Sixth graders at Churchville-Chili Middle School have been studying how prehistoric peoples’ lives changed during the transition from Paleolithic to Neolithic culture. Their studies took on new meaning and became more personal with a project that took them back more than 12,000 years to the caves of Lascaux, France.
Churchville-Chili has been integrating experiential learning (learning by doing) into required middle school science curriculum for several years, offering engaging and imaginative enrichment experiences. This year, the district is expanding the initiative into social studies with lessons like this one that encourage scholars to put themselves in the places of the people they are studying.
Enrichment specialists Andrea Lynch, Stephanie Ricci and Patti Saucke presented students with a question and a challenge. “We asked them to consider what can be learned about the past through art and artifacts,” said Lynch. “And then, what imagery would they want to leave behind for future historians that would represent them and their culture.”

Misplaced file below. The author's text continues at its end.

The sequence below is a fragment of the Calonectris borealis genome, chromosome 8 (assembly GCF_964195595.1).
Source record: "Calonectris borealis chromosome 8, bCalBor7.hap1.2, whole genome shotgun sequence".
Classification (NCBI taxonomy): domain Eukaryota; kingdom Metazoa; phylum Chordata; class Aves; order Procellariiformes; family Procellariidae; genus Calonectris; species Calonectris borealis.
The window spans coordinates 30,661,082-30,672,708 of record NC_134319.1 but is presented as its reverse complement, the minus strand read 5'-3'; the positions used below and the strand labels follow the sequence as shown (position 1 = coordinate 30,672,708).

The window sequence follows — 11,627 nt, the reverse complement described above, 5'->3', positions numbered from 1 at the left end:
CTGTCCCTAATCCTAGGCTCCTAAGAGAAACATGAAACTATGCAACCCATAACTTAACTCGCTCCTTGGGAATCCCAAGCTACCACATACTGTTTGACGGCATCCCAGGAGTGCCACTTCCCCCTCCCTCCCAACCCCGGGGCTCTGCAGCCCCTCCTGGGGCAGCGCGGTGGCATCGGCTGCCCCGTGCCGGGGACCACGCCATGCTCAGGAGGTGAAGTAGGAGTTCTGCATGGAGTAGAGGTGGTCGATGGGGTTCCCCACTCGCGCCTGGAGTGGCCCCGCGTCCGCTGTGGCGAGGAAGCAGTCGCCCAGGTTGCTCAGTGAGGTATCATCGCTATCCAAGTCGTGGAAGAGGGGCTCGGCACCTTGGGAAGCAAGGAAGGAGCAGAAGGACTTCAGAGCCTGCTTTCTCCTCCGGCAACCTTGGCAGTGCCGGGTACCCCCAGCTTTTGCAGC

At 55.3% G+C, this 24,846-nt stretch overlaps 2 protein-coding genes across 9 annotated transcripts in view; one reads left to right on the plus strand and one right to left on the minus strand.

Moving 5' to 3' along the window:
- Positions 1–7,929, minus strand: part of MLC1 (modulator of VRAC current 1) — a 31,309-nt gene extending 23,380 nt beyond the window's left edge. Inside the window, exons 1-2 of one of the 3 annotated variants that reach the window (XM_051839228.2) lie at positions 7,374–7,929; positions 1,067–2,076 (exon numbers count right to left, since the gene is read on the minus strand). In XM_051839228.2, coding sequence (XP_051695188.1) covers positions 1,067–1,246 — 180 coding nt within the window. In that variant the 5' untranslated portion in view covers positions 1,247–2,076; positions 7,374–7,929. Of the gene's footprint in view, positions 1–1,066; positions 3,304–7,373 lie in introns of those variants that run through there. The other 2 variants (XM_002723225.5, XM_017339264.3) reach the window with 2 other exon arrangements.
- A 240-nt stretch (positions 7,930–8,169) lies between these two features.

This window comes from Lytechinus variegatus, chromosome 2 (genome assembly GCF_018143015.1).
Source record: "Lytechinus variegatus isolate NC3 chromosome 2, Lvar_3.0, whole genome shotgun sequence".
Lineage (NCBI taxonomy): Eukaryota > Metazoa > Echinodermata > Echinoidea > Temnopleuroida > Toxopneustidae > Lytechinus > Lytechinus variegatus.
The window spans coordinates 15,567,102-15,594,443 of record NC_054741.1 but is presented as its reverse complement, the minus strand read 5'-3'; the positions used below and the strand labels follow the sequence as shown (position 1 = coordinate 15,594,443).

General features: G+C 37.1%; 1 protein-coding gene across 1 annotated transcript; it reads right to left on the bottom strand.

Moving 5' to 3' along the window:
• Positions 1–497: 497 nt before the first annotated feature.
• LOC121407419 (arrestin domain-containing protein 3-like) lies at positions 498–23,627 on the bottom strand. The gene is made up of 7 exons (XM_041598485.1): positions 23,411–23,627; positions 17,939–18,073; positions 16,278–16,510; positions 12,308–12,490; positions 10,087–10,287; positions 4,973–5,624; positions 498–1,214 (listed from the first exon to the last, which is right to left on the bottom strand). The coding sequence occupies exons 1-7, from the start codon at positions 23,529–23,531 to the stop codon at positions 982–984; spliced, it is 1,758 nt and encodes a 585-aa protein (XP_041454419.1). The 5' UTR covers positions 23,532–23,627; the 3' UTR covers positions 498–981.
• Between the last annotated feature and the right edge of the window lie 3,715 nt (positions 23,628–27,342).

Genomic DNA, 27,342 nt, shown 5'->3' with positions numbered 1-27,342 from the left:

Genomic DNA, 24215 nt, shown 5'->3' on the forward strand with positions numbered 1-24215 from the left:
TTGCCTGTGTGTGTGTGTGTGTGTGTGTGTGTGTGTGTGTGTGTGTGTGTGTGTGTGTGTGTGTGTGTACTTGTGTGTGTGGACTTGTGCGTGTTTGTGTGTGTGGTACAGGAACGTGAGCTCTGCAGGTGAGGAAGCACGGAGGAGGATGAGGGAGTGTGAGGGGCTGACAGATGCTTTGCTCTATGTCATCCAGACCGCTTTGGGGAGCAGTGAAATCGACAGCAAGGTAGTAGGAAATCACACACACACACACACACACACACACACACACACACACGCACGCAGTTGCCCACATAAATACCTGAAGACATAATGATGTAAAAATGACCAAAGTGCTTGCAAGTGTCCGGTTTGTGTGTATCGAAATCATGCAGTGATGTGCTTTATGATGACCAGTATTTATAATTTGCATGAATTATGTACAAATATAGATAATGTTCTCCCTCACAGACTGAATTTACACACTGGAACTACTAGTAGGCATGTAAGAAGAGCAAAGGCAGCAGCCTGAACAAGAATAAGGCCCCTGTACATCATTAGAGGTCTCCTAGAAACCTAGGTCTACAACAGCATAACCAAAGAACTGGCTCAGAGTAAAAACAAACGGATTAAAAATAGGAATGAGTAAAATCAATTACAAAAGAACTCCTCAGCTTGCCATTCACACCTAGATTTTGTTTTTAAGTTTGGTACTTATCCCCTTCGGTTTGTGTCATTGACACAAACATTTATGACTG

Students considered the art in the famous Lascaux caves, magical images of hunting scenes and animals – How, when and why were they created? What were the difficulties faced by the artists, working in the dark, underground, with simple tools and pigments? The sixth graders wondered at the importance these people placed on their artwork and related in new ways to the individuals who created it.
Our 21st century cave artists crumpled brown paper and taped the imagined rock walls under their desks or chairs, turned off the lights and simulated the uncomfortable working conditions faced by their precursors. Each used earth-colored crayons to create drawings symbolizing objects and ideas they value, like sports, family holidays, or favorite family rituals. The experience gave them new insight into the people of the past, and a deeper understanding of times and events they are studying.